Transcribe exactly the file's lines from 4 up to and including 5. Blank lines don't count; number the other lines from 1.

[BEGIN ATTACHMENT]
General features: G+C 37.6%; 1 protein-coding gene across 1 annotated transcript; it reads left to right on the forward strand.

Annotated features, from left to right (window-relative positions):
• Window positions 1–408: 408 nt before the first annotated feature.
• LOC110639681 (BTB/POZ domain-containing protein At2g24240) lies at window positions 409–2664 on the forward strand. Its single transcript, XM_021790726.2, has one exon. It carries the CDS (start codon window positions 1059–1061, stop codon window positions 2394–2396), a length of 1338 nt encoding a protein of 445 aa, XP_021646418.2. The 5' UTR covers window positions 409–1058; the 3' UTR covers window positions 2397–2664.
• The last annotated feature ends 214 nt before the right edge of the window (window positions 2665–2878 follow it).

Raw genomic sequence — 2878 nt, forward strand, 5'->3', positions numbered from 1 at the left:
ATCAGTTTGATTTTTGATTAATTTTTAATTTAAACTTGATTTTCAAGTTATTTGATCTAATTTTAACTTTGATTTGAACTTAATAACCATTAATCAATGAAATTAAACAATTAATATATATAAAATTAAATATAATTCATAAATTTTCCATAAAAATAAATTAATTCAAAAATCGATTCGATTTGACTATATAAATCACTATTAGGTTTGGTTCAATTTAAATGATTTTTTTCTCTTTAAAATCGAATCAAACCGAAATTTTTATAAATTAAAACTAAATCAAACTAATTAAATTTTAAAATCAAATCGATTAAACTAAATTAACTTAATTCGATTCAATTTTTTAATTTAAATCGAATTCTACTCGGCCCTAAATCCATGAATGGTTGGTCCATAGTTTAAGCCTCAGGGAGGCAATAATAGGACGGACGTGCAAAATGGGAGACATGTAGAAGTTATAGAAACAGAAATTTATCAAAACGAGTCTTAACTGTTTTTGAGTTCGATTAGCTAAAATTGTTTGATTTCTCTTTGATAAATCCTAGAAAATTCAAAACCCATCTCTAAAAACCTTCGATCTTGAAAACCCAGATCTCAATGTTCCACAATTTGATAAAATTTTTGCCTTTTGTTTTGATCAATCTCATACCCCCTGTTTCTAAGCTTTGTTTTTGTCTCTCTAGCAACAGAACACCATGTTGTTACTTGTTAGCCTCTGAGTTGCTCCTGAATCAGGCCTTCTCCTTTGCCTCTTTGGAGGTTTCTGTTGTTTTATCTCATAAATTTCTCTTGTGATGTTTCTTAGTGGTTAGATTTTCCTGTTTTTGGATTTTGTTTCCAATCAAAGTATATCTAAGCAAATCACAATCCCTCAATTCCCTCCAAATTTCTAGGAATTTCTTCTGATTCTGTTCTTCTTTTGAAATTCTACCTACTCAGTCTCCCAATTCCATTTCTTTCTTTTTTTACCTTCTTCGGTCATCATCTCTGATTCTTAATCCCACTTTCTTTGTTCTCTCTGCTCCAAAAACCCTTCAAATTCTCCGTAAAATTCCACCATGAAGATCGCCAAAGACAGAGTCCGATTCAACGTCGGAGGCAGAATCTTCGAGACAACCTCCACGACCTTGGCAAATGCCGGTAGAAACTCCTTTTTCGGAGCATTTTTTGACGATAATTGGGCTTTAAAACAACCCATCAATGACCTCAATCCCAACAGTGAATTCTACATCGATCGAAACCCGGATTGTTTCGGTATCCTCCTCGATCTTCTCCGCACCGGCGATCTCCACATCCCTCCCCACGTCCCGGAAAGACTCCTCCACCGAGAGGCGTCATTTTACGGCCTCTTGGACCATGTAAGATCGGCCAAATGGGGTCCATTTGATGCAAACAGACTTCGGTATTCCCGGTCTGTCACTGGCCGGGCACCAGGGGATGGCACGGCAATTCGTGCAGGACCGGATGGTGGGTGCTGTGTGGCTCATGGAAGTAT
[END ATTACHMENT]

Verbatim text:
• LOC110639681 (BTB/POZ domain-containing protein At2g24240) lies at window positions 409–2664 on the forward strand. Its single transcript, XM_021790726.2, has one exon. It carries the CDS (start codon window positions 1059–1061, stop codon window positions 2394–2396), a length of 1338 nt encoding a protein of 445 aa, XP_021646418.2. The 5' UTR covers window positions 409–1058; the 3' UTR covers window positions 2397–2664.
• The last annotated feature ends 214 nt before the right edge of the window (window positions 2665–2878 follow it).